Pete Tridish is only 34, but he’s got a cast-iron way of connecting with people decades older: He asks them about their favorite radio experiences. On a cold winter’s night in Great Barrington, Massachusetts, where 50 people have gathered at the First Congregational Church to talk about starting a community radio station, the reminiscences come bubbling out—the station in San Francisco that kept its listeners up-to-date on Vietnam demonstrations, the obscure recordings on Symphony Sid’s late-night jazz show in New York City. A man in his early 70s, his voice warm with the memory, talks about spending his nights during high school listening to Jean Shepherd in Cincinnati, before the legendary storyteller moved to New York. “He created a real community of listeners,” he says, and laughs. “There were suicides after he left town.”
Reviving the sort of personal connection that good radio once created is the reason Tridish has driven here from Philadelphia. The T- shirts he’s laid out in the church hall make his goals clear. A logo of a radio mic in flames is surrounded by the words “Prometheus Radio Project. How many ways have we fought corporate radio…Today?”
Prometheus, which consists of Tridish and two colleagues, has become a guiding light for community groups around the country hoping to launch low-power FM stations. Tridish & Co. provide technical advice, help with the licensing process, and even organize radio “barn raisings,” at which low-power activists from around the world converge on a community for three days to get a new station up and running. Just a few weeks before his trip to Great Barrington, Tridish had been in Florida, working with the Coalition of Immokalee Workers—the farmworker activists leading a boycott of Taco Bell—to build a station of their own.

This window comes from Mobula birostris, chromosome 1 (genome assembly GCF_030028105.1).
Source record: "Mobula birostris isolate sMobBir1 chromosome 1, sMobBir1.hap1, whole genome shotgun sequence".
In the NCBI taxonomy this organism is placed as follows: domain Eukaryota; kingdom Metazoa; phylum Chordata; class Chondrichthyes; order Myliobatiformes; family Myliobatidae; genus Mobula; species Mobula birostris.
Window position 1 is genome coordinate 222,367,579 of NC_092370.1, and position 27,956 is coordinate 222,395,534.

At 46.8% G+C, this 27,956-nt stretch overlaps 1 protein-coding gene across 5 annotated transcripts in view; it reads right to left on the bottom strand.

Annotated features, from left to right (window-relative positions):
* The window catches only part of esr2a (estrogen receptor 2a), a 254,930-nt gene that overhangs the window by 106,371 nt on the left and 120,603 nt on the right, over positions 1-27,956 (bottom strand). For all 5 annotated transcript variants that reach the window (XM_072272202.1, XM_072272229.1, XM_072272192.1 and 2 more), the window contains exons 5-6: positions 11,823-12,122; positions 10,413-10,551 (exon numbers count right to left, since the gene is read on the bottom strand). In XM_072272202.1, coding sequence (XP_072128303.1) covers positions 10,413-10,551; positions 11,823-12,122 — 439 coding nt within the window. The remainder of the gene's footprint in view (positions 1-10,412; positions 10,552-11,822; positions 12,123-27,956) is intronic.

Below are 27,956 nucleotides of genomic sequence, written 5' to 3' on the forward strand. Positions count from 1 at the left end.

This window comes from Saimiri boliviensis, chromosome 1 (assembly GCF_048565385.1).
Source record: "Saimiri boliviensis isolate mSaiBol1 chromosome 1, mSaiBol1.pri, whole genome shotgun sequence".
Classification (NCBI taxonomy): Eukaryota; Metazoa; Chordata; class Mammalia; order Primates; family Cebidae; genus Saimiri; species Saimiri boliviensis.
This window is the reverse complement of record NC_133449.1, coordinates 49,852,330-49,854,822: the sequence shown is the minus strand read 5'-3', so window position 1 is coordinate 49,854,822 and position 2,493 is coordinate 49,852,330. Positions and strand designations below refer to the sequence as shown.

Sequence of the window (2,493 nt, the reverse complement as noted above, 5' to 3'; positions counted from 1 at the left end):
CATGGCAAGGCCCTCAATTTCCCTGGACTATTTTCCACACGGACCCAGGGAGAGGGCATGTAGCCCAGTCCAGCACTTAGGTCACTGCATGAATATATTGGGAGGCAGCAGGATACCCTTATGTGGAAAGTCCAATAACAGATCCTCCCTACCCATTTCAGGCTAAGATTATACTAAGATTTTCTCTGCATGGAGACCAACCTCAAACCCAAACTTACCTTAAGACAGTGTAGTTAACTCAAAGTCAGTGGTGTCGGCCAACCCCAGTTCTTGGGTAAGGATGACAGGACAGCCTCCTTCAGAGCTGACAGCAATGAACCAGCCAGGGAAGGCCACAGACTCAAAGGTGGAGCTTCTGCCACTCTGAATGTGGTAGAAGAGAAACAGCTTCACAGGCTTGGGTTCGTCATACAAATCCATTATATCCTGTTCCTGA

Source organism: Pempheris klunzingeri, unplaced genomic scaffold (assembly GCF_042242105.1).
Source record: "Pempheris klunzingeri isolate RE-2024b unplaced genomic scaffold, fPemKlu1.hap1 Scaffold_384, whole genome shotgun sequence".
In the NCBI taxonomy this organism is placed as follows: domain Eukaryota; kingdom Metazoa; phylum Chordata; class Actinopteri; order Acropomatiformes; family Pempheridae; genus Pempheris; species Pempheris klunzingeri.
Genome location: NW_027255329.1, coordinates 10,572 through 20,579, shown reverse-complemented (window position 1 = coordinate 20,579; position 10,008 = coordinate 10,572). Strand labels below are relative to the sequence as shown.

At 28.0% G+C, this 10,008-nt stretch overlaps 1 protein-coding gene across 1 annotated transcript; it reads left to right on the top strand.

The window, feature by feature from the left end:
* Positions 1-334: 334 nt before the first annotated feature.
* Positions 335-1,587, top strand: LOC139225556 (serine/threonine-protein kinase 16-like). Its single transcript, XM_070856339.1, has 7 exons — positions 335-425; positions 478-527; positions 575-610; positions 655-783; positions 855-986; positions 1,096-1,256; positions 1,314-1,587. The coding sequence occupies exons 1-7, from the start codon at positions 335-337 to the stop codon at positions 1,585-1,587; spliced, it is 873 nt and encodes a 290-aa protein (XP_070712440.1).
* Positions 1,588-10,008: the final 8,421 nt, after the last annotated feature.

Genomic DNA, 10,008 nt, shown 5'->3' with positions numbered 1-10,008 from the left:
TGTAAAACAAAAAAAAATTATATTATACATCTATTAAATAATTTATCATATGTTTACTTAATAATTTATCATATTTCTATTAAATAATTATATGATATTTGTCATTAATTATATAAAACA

Prometheus has also drawn national attention as the lead petitioner in a suit to block an FCC directive increasing the number of media outlets a single corporation can own in a given market. A federal judge issued a stay in the case last September, and it went to court in February.
In this age of strip-mall programming, Tridish is doing his best to restore the bond between the words “community” and “radio.” He got started on this course in the late 1990s as a member of the Radio Mutiny Collective in Philadelphia, which ran a pirate FM station aimed at giving leftist political views a voice on the media spectrum. “It wasn’t just the young, out-of-work actor who wanted to read the entire Epic of Gilgamesh on the air, or the guy with the incredible collection of polka records,” he says. “People came out of the woodwork for this station.”
That experience gave him two things: his nom de guerre, which he pronounces “petri dish” (he was born Dylan Wrynn); and a lasting appreciation for the connections that local broadcasting can build. “A town without a community radio station is like a town without a public library or public schools or public parks, where people from all walks of life can come together,” he says.
In 2000, after the collective had been raided several times by the FCC, Tridish set off in a more legal direction. The FCC had just reversed course, announcing its intention to license community stations with enough power to reach between 3 and 15 miles. “When people in power say they want to make changes, there’s a moment when you have to drop your skepticism and go into the mode of trying to hold them to their word,” Tridish says of his decision to found Prometheus. Though Congress quickly slashed the number of licenses that could be issued in cities like Philadelphia, it left small-town groups alone. The FCC has since licensed 900 new low-power stations.
Add an eye patch to his stocky build and roisterous beard and Tridish could pretty much personify “pirate” radio. In person, though, he’s calm and deliberate, with an offhand gift for making the abstruse technicalities of broadcasting—everything from FCC filings to antenna configurations—seem comprehensible. But you don’t have to dig far before you hit a roguish streak. Just after he formed Prometheus in 2000, Tridish organized a takeover of the plaza in front of the National Association of Broadcasters’ headquarters, ran down the NAB’s flag, and hoisted a Jolly Roger in its place.
Still, Tridish no longer considers himself a radio pirate. “A lot of pirates are into the idea of a right to broadcast,” he says. “I believe there’s a right to reasonable and fair access to the media.” And though low-power FM for rural areas is a start, it’s only that. “A small community group like ours can own zero stations in Philadelphia,” he says, “while Clear Channel can own eight—and feel that it’s an abridgment of their free speech that they can’t own more.”